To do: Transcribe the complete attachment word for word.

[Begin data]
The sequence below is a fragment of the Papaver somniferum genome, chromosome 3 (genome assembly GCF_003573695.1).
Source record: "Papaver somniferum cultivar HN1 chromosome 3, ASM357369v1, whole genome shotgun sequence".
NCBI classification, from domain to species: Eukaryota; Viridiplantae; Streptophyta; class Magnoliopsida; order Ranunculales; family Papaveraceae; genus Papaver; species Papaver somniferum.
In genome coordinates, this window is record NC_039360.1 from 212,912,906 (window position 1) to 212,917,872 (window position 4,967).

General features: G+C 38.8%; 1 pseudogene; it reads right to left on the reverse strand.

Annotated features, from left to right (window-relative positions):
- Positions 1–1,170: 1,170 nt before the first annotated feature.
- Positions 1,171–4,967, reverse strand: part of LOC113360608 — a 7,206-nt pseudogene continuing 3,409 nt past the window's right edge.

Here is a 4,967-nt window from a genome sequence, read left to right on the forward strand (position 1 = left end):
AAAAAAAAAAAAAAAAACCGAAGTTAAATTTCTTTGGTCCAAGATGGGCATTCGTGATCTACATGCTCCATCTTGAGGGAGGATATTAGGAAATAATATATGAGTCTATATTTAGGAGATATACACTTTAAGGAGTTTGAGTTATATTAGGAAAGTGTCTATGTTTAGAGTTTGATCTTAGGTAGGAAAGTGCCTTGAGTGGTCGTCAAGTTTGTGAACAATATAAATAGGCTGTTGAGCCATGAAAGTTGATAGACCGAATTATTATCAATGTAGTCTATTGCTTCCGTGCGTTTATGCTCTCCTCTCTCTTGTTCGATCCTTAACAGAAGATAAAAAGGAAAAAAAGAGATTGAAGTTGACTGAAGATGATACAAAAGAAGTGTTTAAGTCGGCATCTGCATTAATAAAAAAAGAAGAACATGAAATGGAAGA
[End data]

The sequence below is a fragment of the Papaver somniferum genome, chromosome 3 (genome assembly GCF_003573695.1).
Source record: "Papaver somniferum cultivar HN1 chromosome 3, ASM357369v1, whole genome shotgun sequence".
NCBI classification, from domain to species: Eukaryota; Viridiplantae; Streptophyta; class Magnoliopsida; order Ranunculales; family Papaveraceae; genus Papaver; species Papaver somniferum.
In genome coordinates, this window is record NC_039360.1 from 212,912,906 (window position 1) to 212,917,872 (window position 4,967).

General features: G+C 38.8%; 1 pseudogene; it reads right to left on the reverse strand.

Annotated features, from left to right (window-relative positions):
- Positions 1–1,170: 1,170 nt before the first annotated feature.
- Positions 1,171–4,967, reverse strand: part of LOC113360608 — a 7,206-nt pseudogene continuing 3,409 nt past the window's right edge.

Here is a 4,967-nt window from a genome sequence, read left to right on the forward strand (position 1 = left end):
AAAAAAAAAAAAAAAAACCGAAGTTAAATTTCTTTGGTCCAAGATGGGCATTCGTGATCTACATGCTCCATCTTGAGGGAGGATATTAGGAAATAATATATGAGTCTATATTTAGGAGATATACACTTTAAGGAGTTTGAGTTATATTAGGAAAGTGTCTATGTTTAGAGTTTGATCTTAGGTAGGAAAGTGCCTTGAGTGGTCGTCAAGTTTGTGAACAATATAAATAGGCTGTTGAGCCATGAAAGTTGATAGACCGAATTATTATCAATGTAGTCTATTGCTTCCGTGCGTTTATGCTCTCCTCTCTCTTGTTCGATCCTTAACAGAAGATAAAAAGGAAAAAAAGAGATTGAAGTTGACTGAAGATGATACAAAAGAAGTGTTTAAGTCGGCATCTGCATTAATAAAAAAAGAAGAACATGAAATGGAAGA